|WO1996036562A1||May 20, 1996||Nov 21, 1996||Etex Corp||Bone substitution material and a method of its manufacture|
|WO1997017285A1||Nov 7, 1996||May 15, 1997||Etex Corp||Low temperature calcium phosphate apatite and a method of its manufacture|
|1||Aoki, "Science and medical applications of hydroxyapatite", JAAS, 11-15, 1991.|
|2||Appel et al., "Recent advances in implants for bone growth promotion", Exp. Opin. Ther. Patents, 4:1461, 1994.|
|3||Atala et al., "Injectable alginate seeded with chondrocytes as a potential treatment for vesicoureteral reflux", J. Urol., 150:745, 1993.|
|4||Athanasou et al., "Current Concepts Review: Cellular Biology of Bone-Resorbing Cells", J. Bone and Joint Surg., 78-A:1096-1112, 1996.|
|5||Attawia et al., "Immunofluorescence and confocal laser scanning microscopy studies of osteoblast growth and phenotypic expression in three-dimensional degradable synthetic matrices", J. Biomed. Mater. Res., 29:843, 1995.|
|6||Attawia et al., "Osteoblast-like cell adherence and migration through 3-dimensional porous polymer matrices", Bioch. Biophyr. Res. Commun., 213:639, 1995.|
|7||Attawia et al., "The long term osteoblast response to poly (anhydride-co-imides): A new degradable polymer for use in bone," Fifth World Cong., May 29-Jun. 2, 1996, Toronto, Canada.|
|8||Barton et al "Surface and bulk properties of amorphous calcium phosphate" Colloid Interface Sci. [Proc. Int. Conf.], 50th 3:71 (1976) [CA 87:73954v].|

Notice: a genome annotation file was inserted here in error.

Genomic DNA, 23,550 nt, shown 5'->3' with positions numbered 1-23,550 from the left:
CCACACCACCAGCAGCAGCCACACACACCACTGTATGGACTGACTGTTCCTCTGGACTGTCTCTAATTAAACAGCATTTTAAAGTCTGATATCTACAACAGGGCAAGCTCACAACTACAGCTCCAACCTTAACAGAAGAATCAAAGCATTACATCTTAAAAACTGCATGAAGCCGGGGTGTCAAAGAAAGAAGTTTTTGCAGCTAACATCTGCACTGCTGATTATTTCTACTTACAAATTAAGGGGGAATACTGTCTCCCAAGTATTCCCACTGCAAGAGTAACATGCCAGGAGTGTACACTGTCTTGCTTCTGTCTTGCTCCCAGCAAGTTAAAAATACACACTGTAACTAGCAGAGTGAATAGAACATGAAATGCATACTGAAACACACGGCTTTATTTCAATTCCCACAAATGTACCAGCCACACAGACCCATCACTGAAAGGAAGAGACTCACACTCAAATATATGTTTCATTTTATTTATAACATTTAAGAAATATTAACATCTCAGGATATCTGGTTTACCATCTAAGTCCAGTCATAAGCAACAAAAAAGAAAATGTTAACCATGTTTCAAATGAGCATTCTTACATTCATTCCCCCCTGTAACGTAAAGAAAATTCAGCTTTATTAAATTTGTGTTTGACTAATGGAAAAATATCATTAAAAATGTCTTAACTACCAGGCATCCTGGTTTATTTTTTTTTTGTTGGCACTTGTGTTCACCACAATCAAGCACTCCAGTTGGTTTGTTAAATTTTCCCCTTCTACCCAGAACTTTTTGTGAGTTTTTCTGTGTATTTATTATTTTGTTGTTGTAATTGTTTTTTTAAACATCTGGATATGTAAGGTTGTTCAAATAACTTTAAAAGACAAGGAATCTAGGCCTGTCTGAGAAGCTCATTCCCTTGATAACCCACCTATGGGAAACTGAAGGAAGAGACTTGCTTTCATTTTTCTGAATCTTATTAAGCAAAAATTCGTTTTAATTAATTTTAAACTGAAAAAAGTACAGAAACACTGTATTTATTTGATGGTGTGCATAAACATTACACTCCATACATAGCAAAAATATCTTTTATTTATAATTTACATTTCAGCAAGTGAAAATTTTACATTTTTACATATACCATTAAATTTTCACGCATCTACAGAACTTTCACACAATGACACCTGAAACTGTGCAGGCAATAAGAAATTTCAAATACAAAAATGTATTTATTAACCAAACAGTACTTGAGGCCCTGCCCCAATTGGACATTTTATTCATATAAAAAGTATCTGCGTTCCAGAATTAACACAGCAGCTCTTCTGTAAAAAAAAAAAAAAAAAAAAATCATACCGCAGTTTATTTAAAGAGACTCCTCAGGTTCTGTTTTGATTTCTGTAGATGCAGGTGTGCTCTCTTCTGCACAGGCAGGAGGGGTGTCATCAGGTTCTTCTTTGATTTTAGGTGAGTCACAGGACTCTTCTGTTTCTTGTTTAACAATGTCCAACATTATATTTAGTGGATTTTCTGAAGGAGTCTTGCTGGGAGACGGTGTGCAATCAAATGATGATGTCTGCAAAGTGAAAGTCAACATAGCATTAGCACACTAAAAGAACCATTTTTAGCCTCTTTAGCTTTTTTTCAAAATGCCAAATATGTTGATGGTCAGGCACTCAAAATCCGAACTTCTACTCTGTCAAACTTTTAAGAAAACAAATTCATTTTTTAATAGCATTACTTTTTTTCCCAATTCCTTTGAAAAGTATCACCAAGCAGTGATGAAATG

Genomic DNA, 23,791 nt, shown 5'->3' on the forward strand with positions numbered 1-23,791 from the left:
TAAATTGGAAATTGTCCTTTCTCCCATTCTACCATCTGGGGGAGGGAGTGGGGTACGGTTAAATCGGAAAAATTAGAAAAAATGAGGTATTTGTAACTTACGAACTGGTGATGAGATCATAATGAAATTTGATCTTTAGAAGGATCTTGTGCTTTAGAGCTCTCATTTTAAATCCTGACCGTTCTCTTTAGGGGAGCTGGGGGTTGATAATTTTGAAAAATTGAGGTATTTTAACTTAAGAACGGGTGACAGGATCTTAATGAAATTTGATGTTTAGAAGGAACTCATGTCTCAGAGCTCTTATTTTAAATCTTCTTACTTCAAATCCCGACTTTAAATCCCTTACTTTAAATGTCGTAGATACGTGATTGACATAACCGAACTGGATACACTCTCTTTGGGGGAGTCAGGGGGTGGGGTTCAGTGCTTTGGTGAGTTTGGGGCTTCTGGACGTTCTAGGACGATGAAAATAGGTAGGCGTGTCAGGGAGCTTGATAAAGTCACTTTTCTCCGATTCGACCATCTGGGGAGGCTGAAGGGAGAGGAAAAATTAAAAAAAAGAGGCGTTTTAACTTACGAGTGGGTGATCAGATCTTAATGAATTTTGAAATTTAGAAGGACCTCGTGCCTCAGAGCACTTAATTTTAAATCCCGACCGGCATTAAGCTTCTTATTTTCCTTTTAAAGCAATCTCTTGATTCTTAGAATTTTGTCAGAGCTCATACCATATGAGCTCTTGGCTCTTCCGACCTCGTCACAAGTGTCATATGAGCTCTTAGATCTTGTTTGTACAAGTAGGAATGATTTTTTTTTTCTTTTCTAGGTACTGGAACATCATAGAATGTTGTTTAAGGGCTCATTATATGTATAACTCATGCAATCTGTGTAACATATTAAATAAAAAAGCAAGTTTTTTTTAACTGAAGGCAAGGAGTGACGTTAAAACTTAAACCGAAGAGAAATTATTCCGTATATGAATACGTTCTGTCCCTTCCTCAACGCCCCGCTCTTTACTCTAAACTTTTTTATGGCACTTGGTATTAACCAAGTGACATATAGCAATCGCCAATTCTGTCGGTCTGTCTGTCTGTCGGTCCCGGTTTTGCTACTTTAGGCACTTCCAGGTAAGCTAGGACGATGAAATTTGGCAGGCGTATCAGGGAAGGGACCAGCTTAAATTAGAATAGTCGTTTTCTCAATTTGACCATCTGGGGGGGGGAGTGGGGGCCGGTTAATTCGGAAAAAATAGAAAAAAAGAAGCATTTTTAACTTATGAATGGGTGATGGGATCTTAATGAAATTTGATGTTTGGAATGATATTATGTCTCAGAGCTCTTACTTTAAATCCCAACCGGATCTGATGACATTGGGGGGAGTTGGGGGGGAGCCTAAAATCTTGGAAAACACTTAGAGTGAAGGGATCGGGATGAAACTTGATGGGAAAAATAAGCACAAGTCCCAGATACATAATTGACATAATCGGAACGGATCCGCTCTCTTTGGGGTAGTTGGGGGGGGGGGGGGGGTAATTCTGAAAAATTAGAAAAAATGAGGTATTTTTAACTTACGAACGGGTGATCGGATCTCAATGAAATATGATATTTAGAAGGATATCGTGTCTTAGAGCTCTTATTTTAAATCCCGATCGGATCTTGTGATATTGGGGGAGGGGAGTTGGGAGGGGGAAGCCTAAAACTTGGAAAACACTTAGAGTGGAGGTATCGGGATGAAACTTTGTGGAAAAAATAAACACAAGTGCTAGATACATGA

|9||Besic et al., "Electron probe microanalysis of noncarious enamel and dentin and calcified tissues in mottled teeth", J. Dent. Res., 48:131, (Jan-Feb, 1969).|
|10||Blumenthal et al. "Effect of Preparation Conditions on the Properties and Transformation of Amorphous Calcium Phosphate", Mat Res. Bull., 7(11):1181 (Nov. 1972).|
|11||Boskey, Adele, "Matrix Proteins and Mineralization: An Overview", Connect. Tissue Res., 35:(1-4):357-63, 1996.|
|12||Chu et al., "Articular cartilage repair using allogeneic perichondrocyte-seeded biodegradable porous polylactic acid (PLA): a tissue-engineering study", J. Biomed. Mater. Res., 29:1147, 1995.|
|13||Constantz et al., "Skeletal repair by in situ formation of the mineral phase of bone", Sci.. 267:1976, 1995.|
|14||Driessens et al., "Calcium Phosphate Bone Cements" Encycl. Hndbk. of Biomat. and Bioeng., Wise (EDS) NY, Marcel Dekker, 1995.|
|15||Ducheyne et al., "Bioceramic Composites", Chapter 15 from "An Introduction to Bioceramics, Advanced Series in Ceramics", vol. I.|
|16||Eanes et al. "Intermediate phases in the basic solution preparation of alkaline earth phosphates" Calcif. Tiss. Res., 2(1):38 (1968) [CA 69:110373f].|
|17||Eanes et al., "Intermediate states in the precipitation of hydroxyapatite", Nature, 208:365-367, Oct. 23, 1965.|
|18||Eanes, "Thermochemical studies on amorphous calcium phosphate", Calc. Tiss. Res., 5:133, 1970.|
|19||Elgendy et al., "Osteoblast-like cell (MC3T3-E1) proliferation on bioerodible polymers: an approach towards the development of a bone-bioerodible polymer composite material", Biomater., 14:263, 1993.|
|20||Etex (D. Knaack) "Endothermically Setting Caclium Phosphate Bone Substitute" Orthop. Cong., Aug. 20-22, 1997, Boston MA.|
|21||Etex (Goad et al) "Resorbable Apatitic Bone Substitute Material" 1997 ASBMR Abstract; 12 (1):s518, Aug., 1997.|
|22||Etex (Knaack et al) "A Fully Resorbable Calcium Phosphate Bone Substitute" Portland Bone Symp., 1997.|
|23||Etex (Knaack et al) "Novel Fully Resorbable Calcium Phosphate Bone Substitute" 1997 ASBMR Abstract, vol. 12, Supplement 1:s202 Aug., 1997.|